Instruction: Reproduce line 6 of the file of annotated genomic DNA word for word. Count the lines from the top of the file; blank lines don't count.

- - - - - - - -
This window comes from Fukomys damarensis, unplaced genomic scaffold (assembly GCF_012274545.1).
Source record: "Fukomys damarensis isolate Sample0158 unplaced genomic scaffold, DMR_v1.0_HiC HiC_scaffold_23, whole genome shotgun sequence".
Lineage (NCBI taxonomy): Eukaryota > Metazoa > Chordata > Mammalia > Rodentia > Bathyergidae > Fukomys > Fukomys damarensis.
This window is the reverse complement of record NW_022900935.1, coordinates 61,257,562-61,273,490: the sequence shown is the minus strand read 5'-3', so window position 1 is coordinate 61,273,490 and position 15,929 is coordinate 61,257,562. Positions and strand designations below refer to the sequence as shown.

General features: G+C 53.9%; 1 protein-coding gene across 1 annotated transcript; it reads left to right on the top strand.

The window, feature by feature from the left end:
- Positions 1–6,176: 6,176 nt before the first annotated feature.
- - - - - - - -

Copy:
The window, feature by feature from the left end: